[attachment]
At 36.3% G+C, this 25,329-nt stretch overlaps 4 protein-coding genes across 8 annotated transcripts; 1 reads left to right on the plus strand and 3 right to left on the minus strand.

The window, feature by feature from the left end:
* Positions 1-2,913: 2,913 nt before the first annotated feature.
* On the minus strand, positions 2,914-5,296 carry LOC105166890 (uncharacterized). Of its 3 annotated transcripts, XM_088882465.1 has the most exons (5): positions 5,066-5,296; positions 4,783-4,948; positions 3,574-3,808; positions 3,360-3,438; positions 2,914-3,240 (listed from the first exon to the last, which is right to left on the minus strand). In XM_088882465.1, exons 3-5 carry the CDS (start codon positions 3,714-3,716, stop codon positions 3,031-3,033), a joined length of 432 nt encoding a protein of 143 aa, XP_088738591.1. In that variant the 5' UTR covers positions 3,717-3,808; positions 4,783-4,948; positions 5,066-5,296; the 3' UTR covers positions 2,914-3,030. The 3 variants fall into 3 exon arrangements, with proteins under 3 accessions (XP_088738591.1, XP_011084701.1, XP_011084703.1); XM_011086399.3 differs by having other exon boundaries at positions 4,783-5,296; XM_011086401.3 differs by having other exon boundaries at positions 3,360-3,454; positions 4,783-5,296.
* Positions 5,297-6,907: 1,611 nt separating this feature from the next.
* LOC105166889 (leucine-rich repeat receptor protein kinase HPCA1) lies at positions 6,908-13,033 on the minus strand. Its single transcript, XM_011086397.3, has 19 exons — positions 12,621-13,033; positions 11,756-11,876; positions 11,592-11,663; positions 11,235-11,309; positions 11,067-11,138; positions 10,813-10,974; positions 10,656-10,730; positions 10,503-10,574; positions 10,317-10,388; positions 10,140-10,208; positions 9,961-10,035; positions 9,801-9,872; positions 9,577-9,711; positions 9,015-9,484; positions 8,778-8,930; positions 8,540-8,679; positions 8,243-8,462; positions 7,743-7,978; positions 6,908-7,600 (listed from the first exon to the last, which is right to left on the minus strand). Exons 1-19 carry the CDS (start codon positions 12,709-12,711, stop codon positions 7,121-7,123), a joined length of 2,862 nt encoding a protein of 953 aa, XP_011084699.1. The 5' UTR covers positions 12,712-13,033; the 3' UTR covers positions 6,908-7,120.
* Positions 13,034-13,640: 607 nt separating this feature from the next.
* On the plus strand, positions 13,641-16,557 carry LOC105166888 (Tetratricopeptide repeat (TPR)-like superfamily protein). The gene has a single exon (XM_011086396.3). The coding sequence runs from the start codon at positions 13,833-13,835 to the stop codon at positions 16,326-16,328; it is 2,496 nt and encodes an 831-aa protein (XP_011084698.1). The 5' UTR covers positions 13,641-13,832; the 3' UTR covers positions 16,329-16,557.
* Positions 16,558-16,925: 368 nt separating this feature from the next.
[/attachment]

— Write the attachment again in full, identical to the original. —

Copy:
At 36.3% G+C, this 25,329-nt stretch overlaps 4 protein-coding genes across 8 annotated transcripts; 1 reads left to right on the plus strand and 3 right to left on the minus strand.

The window, feature by feature from the left end:
* Positions 1-2,913: 2,913 nt before the first annotated feature.
* On the minus strand, positions 2,914-5,296 carry LOC105166890 (uncharacterized). Of its 3 annotated transcripts, XM_088882465.1 has the most exons (5): positions 5,066-5,296; positions 4,783-4,948; positions 3,574-3,808; positions 3,360-3,438; positions 2,914-3,240 (listed from the first exon to the last, which is right to left on the minus strand). In XM_088882465.1, exons 3-5 carry the CDS (start codon positions 3,714-3,716, stop codon positions 3,031-3,033), a joined length of 432 nt encoding a protein of 143 aa, XP_088738591.1. In that variant the 5' UTR covers positions 3,717-3,808; positions 4,783-4,948; positions 5,066-5,296; the 3' UTR covers positions 2,914-3,030. The 3 variants fall into 3 exon arrangements, with proteins under 3 accessions (XP_088738591.1, XP_011084701.1, XP_011084703.1); XM_011086399.3 differs by having other exon boundaries at positions 4,783-5,296; XM_011086401.3 differs by having other exon boundaries at positions 3,360-3,454; positions 4,783-5,296.
* Positions 5,297-6,907: 1,611 nt separating this feature from the next.
* LOC105166889 (leucine-rich repeat receptor protein kinase HPCA1) lies at positions 6,908-13,033 on the minus strand. Its single transcript, XM_011086397.3, has 19 exons — positions 12,621-13,033; positions 11,756-11,876; positions 11,592-11,663; positions 11,235-11,309; positions 11,067-11,138; positions 10,813-10,974; positions 10,656-10,730; positions 10,503-10,574; positions 10,317-10,388; positions 10,140-10,208; positions 9,961-10,035; positions 9,801-9,872; positions 9,577-9,711; positions 9,015-9,484; positions 8,778-8,930; positions 8,540-8,679; positions 8,243-8,462; positions 7,743-7,978; positions 6,908-7,600 (listed from the first exon to the last, which is right to left on the minus strand). Exons 1-19 carry the CDS (start codon positions 12,709-12,711, stop codon positions 7,121-7,123), a joined length of 2,862 nt encoding a protein of 953 aa, XP_011084699.1. The 5' UTR covers positions 12,712-13,033; the 3' UTR covers positions 6,908-7,120.
* Positions 13,034-13,640: 607 nt separating this feature from the next.
* On the plus strand, positions 13,641-16,557 carry LOC105166888 (Tetratricopeptide repeat (TPR)-like superfamily protein). The gene has a single exon (XM_011086396.3). The coding sequence runs from the start codon at positions 13,833-13,835 to the stop codon at positions 16,326-16,328; it is 2,496 nt and encodes an 831-aa protein (XP_011084698.1). The 5' UTR covers positions 13,641-13,832; the 3' UTR covers positions 16,329-16,557.
* Positions 16,558-16,925: 368 nt separating this feature from the next.